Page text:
Challenging queer geographies

Katherine Browne

Research output: Contribution to journalArticlepeer-review


"How can a rigid Gay Male identity cope with that really cute guy, who used to be a butch baby dyke, and is still involved in a primary relationship with a woman, but considers herself basically a gay man? ... As it's finally sinking in that if gender is fluid, how can sexual "orientation" not be as well? How can you be rigidly orientated toward something that is amorphous shifting, fluid, tricky, elusive? Basing your identity on sexuality is like building your house on a foundation of pudding" (Scott 1997:65-66) This short intervention seeks to challenge geographies of sexualities to further interrogate the possibilities and limitations of queer. Specifically it seeks to contend that geographies of sexualities should not be simplistically conflated with queer geographies. In exploring queer and its potentials beyond its deployment as an overarching term to describe multiple sexual dissidents (including lesbian, gay and bisexual) this intervention seeks to open up potentially productive avenues between geographies and queer theory. I engage with contemporary debates within queer studies and lesbian and gay studies as well as addressing the sub-discipline of geographies of sexualities. In emphasising fluidity and the slippages of queer, however, this piece does not offer clear answers or solutions. Instead, it seeks to open up potentialities of queer geographies and of geographies of sexualities beyond those offered by queer. The tensions between geographies of sexualities and queer geographies can offer ways of thinking through the problems of fluidity and naming, and the implications these questions have for political thought and action, beyond queer and sexualities, both within and outside of geography.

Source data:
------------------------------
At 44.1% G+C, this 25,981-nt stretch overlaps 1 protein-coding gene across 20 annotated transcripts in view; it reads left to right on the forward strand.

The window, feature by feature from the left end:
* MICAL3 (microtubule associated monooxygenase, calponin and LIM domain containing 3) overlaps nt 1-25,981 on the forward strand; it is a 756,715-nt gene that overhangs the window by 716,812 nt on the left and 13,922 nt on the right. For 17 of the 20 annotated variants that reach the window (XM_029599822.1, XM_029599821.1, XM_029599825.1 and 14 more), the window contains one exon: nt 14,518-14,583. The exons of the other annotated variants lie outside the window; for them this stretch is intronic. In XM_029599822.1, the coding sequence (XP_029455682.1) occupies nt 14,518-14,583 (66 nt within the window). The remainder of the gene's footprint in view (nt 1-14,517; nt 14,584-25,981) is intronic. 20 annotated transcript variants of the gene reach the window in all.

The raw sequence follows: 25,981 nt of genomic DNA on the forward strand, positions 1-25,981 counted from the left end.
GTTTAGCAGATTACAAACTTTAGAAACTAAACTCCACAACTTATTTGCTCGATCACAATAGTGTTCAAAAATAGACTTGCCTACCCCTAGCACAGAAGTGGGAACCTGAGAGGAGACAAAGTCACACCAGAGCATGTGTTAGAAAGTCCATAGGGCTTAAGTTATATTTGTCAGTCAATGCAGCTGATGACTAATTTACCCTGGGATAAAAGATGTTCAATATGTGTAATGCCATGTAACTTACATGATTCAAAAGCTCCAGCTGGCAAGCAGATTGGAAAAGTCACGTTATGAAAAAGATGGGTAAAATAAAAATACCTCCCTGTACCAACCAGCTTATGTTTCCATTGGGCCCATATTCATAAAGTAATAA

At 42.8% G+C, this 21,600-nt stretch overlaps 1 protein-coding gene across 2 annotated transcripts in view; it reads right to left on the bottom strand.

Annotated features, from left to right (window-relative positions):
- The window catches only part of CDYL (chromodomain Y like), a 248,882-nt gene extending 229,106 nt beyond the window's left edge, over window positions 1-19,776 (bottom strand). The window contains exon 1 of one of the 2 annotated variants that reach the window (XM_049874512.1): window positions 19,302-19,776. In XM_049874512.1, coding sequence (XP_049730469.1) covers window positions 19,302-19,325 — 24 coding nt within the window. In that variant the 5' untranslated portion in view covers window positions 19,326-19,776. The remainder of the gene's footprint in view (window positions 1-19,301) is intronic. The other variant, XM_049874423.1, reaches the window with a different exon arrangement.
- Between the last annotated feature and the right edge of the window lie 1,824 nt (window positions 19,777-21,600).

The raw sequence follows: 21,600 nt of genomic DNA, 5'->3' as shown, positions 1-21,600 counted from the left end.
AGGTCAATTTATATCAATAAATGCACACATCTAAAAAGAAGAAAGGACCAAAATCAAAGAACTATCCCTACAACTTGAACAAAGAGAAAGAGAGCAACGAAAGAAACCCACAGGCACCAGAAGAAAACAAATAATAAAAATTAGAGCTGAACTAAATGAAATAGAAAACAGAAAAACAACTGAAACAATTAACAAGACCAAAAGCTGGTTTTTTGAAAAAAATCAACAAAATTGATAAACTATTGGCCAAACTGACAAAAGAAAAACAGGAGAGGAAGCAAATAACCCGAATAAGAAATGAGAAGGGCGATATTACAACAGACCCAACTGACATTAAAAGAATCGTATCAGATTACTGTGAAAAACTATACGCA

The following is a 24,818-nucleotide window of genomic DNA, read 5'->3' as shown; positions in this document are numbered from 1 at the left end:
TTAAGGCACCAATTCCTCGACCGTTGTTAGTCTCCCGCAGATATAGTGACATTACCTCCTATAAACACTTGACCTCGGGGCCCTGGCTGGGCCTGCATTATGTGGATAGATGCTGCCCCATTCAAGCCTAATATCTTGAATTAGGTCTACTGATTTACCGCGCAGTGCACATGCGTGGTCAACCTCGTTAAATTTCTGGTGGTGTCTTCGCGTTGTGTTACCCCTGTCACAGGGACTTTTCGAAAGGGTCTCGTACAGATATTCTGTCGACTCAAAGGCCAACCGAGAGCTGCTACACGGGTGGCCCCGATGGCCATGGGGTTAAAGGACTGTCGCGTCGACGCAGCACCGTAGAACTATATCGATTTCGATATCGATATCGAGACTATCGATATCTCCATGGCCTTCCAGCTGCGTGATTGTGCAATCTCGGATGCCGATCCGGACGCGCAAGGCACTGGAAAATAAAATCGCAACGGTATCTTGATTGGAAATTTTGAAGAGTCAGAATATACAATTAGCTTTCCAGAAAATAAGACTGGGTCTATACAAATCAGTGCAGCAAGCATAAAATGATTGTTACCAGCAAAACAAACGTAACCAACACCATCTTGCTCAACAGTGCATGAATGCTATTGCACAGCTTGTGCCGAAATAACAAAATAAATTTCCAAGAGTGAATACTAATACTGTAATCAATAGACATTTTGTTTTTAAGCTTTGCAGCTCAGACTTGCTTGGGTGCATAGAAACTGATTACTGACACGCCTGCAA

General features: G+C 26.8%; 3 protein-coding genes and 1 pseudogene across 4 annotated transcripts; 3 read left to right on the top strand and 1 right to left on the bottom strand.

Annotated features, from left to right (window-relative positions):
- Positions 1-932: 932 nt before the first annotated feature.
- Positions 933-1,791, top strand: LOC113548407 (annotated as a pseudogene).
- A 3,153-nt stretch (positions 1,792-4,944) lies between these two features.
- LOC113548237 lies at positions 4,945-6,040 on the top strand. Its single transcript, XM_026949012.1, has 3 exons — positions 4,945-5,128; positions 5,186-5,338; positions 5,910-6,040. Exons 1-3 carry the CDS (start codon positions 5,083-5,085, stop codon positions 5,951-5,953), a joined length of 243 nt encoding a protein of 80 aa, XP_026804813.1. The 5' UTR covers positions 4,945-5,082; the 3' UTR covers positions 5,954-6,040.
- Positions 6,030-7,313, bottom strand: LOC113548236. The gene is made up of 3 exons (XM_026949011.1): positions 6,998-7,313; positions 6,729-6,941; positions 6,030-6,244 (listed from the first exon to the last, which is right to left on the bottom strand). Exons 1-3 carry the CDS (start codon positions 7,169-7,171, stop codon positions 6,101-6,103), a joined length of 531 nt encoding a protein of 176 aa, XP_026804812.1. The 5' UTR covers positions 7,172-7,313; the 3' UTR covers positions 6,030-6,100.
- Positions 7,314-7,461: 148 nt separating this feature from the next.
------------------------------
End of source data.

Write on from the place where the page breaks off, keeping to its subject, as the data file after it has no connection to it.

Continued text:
Original languageEnglish
Pages (from-to)885-893
Number of pages9
Issue number5
Publication statusPublished - 2006


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